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Mobile Apps

An app is short for application software. Apps are designed to help a user perform a particular function. From writing and drawing to mapping and gaming, apps come in many forms. Apple's iPhone kickstarted the latest generation of application software known simply as "apps." At the Apple Apps Store, users can download thousands of these small, focused applications for the iPhone, iTouch, and iPad. Apps can also be used on other handheld devices.

readRead The Future of Apps and the Web by Janna Anderson and Lee Rainie from PewInternet (2012).

A 2010 PewInternet survey titled The Rise of Apps Culture found that 35% of adults have apps on their phones however only 24% have used them. This is likely to change as apps become more popular on tools such as the iPad, Mac, and Google Chrome.

readRead Rise of the Apps Culture (September 2010) from the Pew Internet Project. This article focuses on the rising popularity of applications on handheld devices and other portable devices such as the iPad.

try itWatch a video interview by Will Richardson with Children's Software Review editor Warren Buckleitner about the iPad.

Generally apps are free or inexpensive tools that can be quickly downloaded. They often connect to the Internet. For instance, there's a Google Earth app that allows handheld users to connect to Google Earth.

readRead What the iPad Might Mean for Libraries by Christopher Harris in School Library Journal (March 1, 2010).

Digital interaction and collaboration can take place in many learning spaces. For example, many electronic keyboards and other handheld devices have infra-red or bluetooth technology allowing easy information sharing.

Infrared allows devices in close proximity to communicate. Many handheld simulations and interactive games involve this type of sharing.

appsBluetooth technology allows devices to connect through wireless personal area networks. For example your keyboard, mouse, printers, and digital cameras could all communicate with your computer through a personal area network. For example, it's common for a smart phone user to share information from their address book with another person running the Palm OS system.

try itTo learn more about handhelds, explore Discover Handhelds by Annette Lamb. Many of these activities involve interactions. If you've never used infrared or bluetooth technology find a friend or visit a store and see how it works.

Mobile Apps in Learning and Libraries

ipadMobile Apps are increasingly common in schools and libraries. A growing number of apps focus on basic educational topics such as learning a foreign language or reviewing for the SAT.

Read Piloting iPads in Library Settings from Not Too Distant Future blog to learn about how one library is using iPads and other mobile technology.

readRead Essential Research Apps: Creating a Library from Joyce Valenza in School Library Journal.

Apple's iPad (shown left) is drawing the interest of schools and libraries as a way to provide many of the options provided on a laptop without the complexity and cost. The combination of Apps with iBooks and iTunesU is very powerful. The built-in tools to promote accessibility are also important.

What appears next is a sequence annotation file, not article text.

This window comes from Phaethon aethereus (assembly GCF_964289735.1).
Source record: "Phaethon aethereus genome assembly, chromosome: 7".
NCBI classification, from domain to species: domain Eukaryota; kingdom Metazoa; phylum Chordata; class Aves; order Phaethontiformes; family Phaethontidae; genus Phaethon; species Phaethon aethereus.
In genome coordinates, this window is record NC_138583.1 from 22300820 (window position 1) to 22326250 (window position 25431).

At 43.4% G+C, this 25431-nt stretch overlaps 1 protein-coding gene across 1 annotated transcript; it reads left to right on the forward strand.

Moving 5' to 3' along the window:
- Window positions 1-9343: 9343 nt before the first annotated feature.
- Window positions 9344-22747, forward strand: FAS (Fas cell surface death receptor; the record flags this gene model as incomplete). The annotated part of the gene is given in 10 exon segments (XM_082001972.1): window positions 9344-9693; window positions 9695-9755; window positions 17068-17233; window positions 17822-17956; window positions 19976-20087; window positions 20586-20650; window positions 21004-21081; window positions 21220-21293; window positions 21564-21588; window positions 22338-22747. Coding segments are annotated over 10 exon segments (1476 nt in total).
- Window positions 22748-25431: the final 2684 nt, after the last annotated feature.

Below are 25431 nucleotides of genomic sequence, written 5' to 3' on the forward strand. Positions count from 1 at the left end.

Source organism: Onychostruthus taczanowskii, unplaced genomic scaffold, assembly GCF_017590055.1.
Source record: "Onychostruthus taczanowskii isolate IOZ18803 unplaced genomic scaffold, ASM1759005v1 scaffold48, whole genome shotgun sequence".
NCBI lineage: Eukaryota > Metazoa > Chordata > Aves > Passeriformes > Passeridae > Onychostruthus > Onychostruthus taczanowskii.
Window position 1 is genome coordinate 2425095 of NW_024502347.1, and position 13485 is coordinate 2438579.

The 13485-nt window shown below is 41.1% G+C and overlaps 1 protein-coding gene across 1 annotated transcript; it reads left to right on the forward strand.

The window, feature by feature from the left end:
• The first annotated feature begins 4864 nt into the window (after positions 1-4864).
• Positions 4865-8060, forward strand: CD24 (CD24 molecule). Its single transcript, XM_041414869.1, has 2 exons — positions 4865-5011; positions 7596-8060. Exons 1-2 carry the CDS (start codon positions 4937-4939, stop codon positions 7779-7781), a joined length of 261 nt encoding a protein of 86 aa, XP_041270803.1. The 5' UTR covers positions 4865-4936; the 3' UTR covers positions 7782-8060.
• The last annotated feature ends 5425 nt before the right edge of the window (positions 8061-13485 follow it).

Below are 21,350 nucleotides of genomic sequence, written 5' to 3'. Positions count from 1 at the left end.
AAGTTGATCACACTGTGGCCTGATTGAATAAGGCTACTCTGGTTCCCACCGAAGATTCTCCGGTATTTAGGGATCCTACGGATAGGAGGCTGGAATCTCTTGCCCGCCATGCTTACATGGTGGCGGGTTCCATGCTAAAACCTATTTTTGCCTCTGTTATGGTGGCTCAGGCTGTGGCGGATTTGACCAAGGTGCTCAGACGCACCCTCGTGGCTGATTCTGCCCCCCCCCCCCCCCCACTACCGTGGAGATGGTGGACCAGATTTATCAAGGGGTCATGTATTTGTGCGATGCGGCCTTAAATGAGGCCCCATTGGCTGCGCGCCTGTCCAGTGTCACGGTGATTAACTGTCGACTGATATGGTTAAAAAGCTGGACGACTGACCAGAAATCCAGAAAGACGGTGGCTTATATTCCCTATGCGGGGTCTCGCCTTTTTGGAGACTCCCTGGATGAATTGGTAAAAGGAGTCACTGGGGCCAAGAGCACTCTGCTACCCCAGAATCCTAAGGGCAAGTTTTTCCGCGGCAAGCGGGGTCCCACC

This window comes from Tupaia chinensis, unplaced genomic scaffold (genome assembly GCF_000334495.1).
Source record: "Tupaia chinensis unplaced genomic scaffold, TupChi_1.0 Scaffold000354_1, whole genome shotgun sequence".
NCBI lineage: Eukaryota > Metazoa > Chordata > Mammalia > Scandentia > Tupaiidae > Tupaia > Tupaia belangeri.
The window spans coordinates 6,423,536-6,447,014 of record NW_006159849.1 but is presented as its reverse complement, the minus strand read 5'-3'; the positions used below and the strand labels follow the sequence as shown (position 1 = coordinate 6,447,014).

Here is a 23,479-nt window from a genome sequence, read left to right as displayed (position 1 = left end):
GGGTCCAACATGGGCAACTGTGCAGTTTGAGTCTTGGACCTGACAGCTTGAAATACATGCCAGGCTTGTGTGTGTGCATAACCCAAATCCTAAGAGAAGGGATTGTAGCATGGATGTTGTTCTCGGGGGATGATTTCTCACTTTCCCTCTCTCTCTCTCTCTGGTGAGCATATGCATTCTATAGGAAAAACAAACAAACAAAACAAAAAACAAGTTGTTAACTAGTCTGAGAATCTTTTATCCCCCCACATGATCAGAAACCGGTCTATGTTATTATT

try itExplore Ipad from Apple in Education and Apps from Apple in Education to find many examples of how apps are used in learning.

readRead 7 Things You Should Know About Mobile Apps for Learning (PDF) from EDUCAUSE.

QR Codes in Learning and Libraries

A QR Code stands for "quick response" and is a matrix barcode that is readable with a QR scanner or smartphone. The image consists of black dots in a square on a white background. Increasingly they are being with with mobile apps.

QR Codes can easily be places on signs, posters, and in handouts. Go to Lizards Are Cool for an example.

The use of the QR Code is free of any license so individuals can create the and use them as they wish. If you want to try it out you can find apps at the Android Market and iTunes App Store.

You can download a QR reader to your desktop or use a portable reader.

To learn how to create QR codes, go to QRStuff. It's one of the easiest to use.

Mobile Apps in Learning and Libraries

QR Codes are being used throughout the library for both informational and learning activities.

readRead QR Codes in the Library.

readRead Using QR Codes in the Classroom.

The YouTube video on the right talked about how QR codes could be used with library books.

For lots of ideas for using QR Codes in the Library go to the Scan Me! blog.

Read more about QR codes:

URL Shorteners

exampleURL Shorteners are useful when sharing long URLs in a display, handout, or anywhere else where a short URL would be useful. Keep in mind that not everyone has a way to access QR codes. It's a good idea to put a tiny URL under your QR code for people who can't use the QR code. Click the QR Code to go to the short URL.

Go to the Library Cloud for some examples.

Links to the materials in this section can be found in the navigation bar on the left side of this page. Continue to the arrow means an internal linkLearning Spaces: Interactive Technology: Augmented Reality page.


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